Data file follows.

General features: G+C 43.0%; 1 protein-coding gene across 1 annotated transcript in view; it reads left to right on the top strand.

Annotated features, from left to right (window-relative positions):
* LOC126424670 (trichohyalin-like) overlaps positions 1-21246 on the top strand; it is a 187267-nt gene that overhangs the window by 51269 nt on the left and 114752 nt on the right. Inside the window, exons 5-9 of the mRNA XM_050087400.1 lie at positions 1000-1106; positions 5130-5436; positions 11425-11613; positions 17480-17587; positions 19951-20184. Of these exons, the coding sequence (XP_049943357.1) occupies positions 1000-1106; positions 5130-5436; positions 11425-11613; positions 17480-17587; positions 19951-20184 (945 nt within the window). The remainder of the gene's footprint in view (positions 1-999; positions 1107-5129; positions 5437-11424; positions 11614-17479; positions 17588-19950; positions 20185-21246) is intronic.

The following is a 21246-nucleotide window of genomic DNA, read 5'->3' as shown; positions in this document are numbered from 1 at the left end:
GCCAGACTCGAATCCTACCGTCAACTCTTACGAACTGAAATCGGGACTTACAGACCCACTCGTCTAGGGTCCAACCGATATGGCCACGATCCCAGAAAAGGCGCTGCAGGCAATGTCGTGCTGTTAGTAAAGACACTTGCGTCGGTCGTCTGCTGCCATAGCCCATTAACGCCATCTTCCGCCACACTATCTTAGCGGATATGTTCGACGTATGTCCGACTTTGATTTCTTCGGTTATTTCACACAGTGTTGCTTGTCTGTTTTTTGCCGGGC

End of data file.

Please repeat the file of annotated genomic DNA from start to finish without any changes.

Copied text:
General features: G+C 43.0%; 1 protein-coding gene across 1 annotated transcript in view; it reads left to right on the top strand.

Annotated features, from left to right (window-relative positions):
* LOC126424670 (trichohyalin-like) overlaps positions 1-21246 on the top strand; it is a 187267-nt gene that overhangs the window by 51269 nt on the left and 114752 nt on the right. Inside the window, exons 5-9 of the mRNA XM_050087400.1 lie at positions 1000-1106; positions 5130-5436; positions 11425-11613; positions 17480-17587; positions 19951-20184. Of these exons, the coding sequence (XP_049943357.1) occupies positions 1000-1106; positions 5130-5436; positions 11425-11613; positions 17480-17587; positions 19951-20184 (945 nt within the window). The remainder of the gene's footprint in view (positions 1-999; positions 1107-5129; positions 5437-11424; positions 11614-17479; positions 17588-19950; positions 20185-21246) is intronic.

The following is a 21246-nucleotide window of genomic DNA, read 5'->3' as shown; positions in this document are numbered from 1 at the left end:
GCCAGACTCGAATCCTACCGTCAACTCTTACGAACTGAAATCGGGACTTACAGACCCACTCGTCTAGGGTCCAACCGATATGGCCACGATCCCAGAAAAGGCGCTGCAGGCAATGTCGTGCTGTTAGTAAAGACACTTGCGTCGGTCGTCTGCTGCCATAGCCCATTAACGCCATCTTCCGCCACACTATCTTAGCGGATATGTTCGACGTATGTCCGACTTTGATTTCTTCGGTTATTTCACACAGTGTTGCTTGTCTGTTTTTTGCCGGGC